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December 2, 2010 - Kylie Saari
***Warning: The following divulges some information parents of young children may not want divulged***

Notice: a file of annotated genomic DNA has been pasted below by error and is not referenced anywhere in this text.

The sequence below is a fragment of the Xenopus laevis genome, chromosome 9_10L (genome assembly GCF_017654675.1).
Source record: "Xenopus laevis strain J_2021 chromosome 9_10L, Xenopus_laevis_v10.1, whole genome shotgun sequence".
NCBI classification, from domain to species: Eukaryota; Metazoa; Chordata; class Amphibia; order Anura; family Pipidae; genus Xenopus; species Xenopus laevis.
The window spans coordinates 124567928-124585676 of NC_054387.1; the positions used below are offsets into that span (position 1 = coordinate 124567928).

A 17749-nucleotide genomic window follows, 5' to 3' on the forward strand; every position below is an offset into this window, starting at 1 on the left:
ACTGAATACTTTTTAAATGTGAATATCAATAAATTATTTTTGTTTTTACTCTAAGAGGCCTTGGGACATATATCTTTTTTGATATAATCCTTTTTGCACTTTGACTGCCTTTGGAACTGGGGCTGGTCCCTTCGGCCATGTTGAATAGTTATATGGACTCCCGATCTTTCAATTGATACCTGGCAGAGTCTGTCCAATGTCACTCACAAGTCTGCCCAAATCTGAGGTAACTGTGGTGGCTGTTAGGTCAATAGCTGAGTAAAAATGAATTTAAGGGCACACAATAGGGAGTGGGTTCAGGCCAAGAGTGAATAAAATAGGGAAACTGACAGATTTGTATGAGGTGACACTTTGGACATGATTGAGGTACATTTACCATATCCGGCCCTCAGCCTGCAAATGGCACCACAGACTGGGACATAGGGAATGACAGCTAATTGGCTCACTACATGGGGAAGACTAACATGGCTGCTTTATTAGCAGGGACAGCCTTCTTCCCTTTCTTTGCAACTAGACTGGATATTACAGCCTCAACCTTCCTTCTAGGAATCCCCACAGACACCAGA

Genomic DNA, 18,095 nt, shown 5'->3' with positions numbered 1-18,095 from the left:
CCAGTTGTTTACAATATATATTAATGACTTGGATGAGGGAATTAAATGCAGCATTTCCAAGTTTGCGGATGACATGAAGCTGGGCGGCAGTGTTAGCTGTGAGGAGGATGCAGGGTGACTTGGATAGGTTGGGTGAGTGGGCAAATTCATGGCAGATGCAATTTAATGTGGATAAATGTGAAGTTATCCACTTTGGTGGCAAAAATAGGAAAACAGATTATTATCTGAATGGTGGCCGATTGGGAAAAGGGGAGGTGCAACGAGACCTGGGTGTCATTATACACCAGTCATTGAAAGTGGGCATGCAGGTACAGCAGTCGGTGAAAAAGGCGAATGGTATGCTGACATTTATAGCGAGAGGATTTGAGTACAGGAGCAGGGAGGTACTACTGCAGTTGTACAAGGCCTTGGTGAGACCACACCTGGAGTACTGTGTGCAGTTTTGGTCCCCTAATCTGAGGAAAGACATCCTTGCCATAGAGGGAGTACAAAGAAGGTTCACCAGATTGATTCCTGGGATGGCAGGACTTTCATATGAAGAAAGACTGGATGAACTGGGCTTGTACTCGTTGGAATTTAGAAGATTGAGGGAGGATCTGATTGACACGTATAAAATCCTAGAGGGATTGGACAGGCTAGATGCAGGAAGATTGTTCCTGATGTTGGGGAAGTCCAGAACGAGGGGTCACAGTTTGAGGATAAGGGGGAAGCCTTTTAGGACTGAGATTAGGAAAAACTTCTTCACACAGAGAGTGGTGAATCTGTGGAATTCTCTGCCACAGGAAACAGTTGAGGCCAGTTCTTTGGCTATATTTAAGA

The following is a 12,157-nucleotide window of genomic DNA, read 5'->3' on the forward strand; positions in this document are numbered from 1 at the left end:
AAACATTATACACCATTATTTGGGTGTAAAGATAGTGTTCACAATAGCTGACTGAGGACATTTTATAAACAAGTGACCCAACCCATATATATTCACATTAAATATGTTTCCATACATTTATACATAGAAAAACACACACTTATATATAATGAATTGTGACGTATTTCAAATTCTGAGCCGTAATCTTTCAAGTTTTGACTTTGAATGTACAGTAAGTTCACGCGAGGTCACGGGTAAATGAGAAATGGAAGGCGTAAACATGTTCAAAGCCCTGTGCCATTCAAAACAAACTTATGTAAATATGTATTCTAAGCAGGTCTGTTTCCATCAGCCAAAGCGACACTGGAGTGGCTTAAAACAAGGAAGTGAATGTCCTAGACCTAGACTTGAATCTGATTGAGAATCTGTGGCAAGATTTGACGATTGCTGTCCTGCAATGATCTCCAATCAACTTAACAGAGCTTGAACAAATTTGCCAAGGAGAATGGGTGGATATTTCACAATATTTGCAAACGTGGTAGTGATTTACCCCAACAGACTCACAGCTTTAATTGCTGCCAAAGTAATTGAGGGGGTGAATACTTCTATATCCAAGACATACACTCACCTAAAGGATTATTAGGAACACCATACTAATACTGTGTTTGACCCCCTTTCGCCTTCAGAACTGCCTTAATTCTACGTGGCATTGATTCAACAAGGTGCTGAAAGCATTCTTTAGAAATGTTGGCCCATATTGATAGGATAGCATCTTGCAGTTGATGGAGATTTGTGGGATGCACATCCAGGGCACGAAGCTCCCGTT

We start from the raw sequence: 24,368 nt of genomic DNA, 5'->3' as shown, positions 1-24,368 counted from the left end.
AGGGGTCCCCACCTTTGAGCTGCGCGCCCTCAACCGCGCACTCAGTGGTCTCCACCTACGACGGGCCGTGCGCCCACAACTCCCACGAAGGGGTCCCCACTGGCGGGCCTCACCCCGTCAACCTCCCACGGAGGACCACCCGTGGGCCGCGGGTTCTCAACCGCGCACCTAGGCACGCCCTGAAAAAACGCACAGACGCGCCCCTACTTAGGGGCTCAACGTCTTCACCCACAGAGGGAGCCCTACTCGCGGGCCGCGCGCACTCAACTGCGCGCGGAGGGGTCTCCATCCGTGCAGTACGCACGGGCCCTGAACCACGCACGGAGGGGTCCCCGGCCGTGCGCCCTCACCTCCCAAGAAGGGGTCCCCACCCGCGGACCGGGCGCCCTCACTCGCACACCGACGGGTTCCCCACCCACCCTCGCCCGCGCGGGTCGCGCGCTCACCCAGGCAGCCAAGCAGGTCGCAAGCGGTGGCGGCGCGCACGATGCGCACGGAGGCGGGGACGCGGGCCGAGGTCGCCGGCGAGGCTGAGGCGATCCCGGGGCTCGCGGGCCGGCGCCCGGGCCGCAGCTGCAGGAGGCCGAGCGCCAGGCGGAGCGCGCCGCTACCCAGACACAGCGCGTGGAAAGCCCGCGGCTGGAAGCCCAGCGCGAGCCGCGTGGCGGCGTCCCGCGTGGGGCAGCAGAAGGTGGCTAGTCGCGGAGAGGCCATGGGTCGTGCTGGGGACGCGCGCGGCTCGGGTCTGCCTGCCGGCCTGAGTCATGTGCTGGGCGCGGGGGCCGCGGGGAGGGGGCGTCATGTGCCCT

My husband and I decided before we had kids not to go the Santa route. For personal reasons, we decided it was not best for us. And at first it was a bit of a struggle. As toddlers, the kids would look confused and tell well-meaning strangers Santa wasn't real when they were asked what they wanted from him for Christmas. Adults would throw dirty looks at us when they found out, and some were outright unkind. When the kids got a little older, and went to school, we told them that Santa is a game of pretend parents play with their children, and there is nothing wrong with it. That explanation went flawlessly with our oldest. And he is well-adjusted despite never believing in Santa. He loves Christmas, and accepts the other kids in school "playing the Santa game" and everything is just peachy. But our youngest refuses to believe that Santa isn't real. You see, her teacher said he was real, and apparently, when it comes down to who you are going to believe between teacher and mommy, teacher wins. We told her about the game people play, and that the teacher was just playing the game. She looked suspiciously at us, and I could tell in her heart of hearts that she still believes Santa is bringing her presents. So I asked her if she wanted me to play the game with her, and she said yes. And playing the Santa is tons of fun. I never use it to threaten her into behaving, because I believe the greatest gift we received was given while we didn't deserve it. But during the Parade of Lights last month, she wanted nothing more than to see Santa. When he came into sight, her little face lit up and she was so happy. It warmed my heart. So I will still tell the kids Santa is a game, but I will never have to wonder why some parents don't.
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